Long-time supporter John Monaghan from Belfast shares his experiences of volunteering with Trócaire.
In many respects, a planned trek up Slieve Donard in Newcastle, County Down, to mark Trócaire’s 40-year anniversary this 28 July is fitting. It is a symbolic acknowledgment that some things in life – such as social justice and bettering the lives of people elsewhere – represent a marathon, never a sprint.
Over the past seven years, I have been privileged to take part in a number of important laps on that marathon; from a campaign trip to Nicaragua to support free education for all, to urging action on climate change, to promoting the IF campaign this year.
On that Trócaire trip back in 2006 to Nicaragua, I, along with other volunteers, saw at first hand the work that Trócaire’s partner organisations were doing to improve living conditions, legal rights and job opportunities for local people.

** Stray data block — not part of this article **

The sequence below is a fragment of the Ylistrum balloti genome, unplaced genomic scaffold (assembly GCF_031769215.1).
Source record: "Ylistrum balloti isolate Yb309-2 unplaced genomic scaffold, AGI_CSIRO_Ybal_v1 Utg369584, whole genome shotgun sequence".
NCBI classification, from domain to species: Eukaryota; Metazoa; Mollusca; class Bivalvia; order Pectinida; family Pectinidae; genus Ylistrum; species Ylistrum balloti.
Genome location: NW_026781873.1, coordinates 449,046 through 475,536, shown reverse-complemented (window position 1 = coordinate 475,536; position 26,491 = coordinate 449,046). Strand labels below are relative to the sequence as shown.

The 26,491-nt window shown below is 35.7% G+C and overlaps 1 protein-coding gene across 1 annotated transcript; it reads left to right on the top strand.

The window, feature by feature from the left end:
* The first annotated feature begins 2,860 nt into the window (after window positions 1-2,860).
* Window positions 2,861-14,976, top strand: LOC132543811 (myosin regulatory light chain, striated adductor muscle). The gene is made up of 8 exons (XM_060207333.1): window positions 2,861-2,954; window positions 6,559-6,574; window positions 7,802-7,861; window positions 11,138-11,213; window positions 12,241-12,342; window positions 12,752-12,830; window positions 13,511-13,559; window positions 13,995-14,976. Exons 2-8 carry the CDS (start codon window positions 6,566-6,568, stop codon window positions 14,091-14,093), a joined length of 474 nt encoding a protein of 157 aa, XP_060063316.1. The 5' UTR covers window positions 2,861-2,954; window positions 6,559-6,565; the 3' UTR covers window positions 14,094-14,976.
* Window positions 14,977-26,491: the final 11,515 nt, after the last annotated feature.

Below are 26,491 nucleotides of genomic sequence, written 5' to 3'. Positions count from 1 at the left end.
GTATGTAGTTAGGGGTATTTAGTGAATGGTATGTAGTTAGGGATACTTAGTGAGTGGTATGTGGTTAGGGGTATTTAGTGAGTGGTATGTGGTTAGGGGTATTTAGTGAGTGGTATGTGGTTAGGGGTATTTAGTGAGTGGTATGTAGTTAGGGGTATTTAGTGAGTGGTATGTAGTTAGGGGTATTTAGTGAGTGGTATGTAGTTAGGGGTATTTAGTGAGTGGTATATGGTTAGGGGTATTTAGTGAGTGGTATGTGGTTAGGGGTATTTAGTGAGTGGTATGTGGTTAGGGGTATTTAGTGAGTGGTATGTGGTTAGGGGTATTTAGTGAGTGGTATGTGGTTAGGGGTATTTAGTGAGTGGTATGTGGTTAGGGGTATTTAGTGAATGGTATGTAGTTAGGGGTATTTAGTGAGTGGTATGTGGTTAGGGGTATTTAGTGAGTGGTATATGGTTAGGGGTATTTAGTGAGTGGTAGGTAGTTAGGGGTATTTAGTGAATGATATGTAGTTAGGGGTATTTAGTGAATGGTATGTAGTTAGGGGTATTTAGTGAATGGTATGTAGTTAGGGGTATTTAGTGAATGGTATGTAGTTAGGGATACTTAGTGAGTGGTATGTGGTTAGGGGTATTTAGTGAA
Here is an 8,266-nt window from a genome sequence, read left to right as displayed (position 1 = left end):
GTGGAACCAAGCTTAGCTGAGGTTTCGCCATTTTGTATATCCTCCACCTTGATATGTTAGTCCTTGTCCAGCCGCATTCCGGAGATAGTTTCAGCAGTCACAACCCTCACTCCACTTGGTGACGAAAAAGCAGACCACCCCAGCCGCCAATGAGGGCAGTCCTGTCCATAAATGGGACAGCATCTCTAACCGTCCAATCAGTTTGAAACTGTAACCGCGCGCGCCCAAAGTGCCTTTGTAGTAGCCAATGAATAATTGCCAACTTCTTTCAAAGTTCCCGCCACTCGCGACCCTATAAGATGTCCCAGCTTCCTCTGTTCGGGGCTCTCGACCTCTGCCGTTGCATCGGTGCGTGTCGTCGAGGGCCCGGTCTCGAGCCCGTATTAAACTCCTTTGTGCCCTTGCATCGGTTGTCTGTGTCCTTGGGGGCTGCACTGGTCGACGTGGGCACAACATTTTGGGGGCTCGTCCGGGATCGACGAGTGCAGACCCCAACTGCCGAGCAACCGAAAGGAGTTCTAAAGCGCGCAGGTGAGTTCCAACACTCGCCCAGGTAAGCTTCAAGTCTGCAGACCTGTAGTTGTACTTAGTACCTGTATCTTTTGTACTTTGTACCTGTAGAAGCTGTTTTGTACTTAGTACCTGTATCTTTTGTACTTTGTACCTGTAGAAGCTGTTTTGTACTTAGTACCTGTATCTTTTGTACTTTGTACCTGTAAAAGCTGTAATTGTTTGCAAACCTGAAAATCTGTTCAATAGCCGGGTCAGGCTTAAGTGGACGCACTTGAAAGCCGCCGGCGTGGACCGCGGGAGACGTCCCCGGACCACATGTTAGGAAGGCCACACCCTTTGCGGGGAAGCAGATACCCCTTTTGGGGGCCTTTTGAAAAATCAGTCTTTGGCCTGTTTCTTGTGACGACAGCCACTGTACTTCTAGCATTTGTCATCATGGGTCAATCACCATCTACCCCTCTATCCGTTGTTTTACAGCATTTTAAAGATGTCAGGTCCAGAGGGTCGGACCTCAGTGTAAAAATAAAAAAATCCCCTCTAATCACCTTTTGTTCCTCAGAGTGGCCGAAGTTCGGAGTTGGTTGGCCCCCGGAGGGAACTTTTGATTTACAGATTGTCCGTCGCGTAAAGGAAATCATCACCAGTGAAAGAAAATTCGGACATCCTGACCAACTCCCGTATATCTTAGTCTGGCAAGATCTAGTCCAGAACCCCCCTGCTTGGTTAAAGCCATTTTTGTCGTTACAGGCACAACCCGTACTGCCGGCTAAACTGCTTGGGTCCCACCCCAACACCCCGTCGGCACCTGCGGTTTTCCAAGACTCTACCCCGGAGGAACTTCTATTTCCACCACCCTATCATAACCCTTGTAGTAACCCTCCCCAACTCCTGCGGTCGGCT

There were plenty of ways in which we were able to promote Trócaire’s work upon our return home following that campaign and during many other campaigns; through school and parish talks, helping with campaign stalls at events, and writing to and meeting with local political representatives to encourage them to raise issues.
Speaking at my local parish church and holding a stall there during various campaigns has helped to get across a very important message to the community and overcome a popular misconception; that Trócaire is not simply for Lent.
Volunteering with Trócaire has also enabled myself and other volunteers to lend our voice and support to broad, cross-charity campaigns. The next of these is in Belfast on June 15th, when the IF campaign event, calling on world leaders to act against global hunger, takes place just days before G8 leaders converge in County Fermanagh.
But, it was perhaps that first trip to Nicaragua however which brought home to me the reason why so many people support and volunteer with Trócaire – that it invests locally in every sense of the word.
Unlike some other charities, Trócaire’s approach means that, in every country where it funds projects, local organisations work with local people to build a brighter future. Local people are always empowered to carry forward the projects.
Yet, as I said at the beginning of this blog, the work is a marathon, never a sprint. So consider volunteering with Trócaire, by participating in the IF campaign or the Trócaire Slieve Donard hike, and celebrate arriving at another important pitstop along the way.